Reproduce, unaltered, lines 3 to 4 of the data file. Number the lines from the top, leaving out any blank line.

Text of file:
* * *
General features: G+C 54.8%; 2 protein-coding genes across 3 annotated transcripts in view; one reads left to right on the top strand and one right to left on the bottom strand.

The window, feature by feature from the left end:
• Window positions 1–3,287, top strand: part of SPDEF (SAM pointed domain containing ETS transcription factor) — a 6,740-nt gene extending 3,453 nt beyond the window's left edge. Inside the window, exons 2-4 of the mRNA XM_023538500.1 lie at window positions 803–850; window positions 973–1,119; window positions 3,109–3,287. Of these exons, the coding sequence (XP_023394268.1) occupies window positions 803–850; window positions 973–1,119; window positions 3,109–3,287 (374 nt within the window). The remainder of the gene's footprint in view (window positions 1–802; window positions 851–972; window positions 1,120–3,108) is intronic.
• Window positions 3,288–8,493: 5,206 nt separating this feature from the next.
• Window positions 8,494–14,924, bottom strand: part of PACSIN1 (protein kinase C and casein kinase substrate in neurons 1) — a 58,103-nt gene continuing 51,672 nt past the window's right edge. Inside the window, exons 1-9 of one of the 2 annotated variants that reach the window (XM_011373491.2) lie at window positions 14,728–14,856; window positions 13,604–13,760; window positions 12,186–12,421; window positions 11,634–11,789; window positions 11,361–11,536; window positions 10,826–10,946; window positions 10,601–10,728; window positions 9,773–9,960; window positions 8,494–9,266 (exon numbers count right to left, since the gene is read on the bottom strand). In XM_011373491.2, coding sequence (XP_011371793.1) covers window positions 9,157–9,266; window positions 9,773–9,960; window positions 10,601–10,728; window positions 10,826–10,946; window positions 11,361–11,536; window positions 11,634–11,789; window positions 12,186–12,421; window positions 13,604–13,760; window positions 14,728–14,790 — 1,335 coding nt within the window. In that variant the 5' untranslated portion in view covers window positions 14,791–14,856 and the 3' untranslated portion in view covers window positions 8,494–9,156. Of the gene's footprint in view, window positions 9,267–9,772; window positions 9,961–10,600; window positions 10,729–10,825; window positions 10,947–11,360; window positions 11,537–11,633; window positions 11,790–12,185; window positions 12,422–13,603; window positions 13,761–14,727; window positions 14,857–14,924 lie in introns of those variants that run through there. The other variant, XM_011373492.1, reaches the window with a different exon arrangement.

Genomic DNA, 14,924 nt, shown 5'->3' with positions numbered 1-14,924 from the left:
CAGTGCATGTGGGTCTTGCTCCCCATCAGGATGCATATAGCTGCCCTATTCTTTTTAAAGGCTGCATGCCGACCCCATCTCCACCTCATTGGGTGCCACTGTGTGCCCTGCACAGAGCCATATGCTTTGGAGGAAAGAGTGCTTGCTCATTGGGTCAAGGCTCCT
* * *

• Window positions 1–3,287, top strand: part of SPDEF (SAM pointed domain containing ETS transcription factor) — a 6,740-nt gene extending 3,453 nt beyond the window's left edge. Inside the window, exons 2-4 of the mRNA XM_023538500.1 lie at window positions 803–850; window positions 973–1,119; window positions 3,109–3,287. Of these exons, the coding sequence (XP_023394268.1) occupies window positions 803–850; window positions 973–1,119; window positions 3,109–3,287 (374 nt within the window). The remainder of the gene's footprint in view (window positions 1–802; window positions 851–972; window positions 1,120–3,108) is intronic.
• Window positions 3,288–8,493: 5,206 nt separating this feature from the next.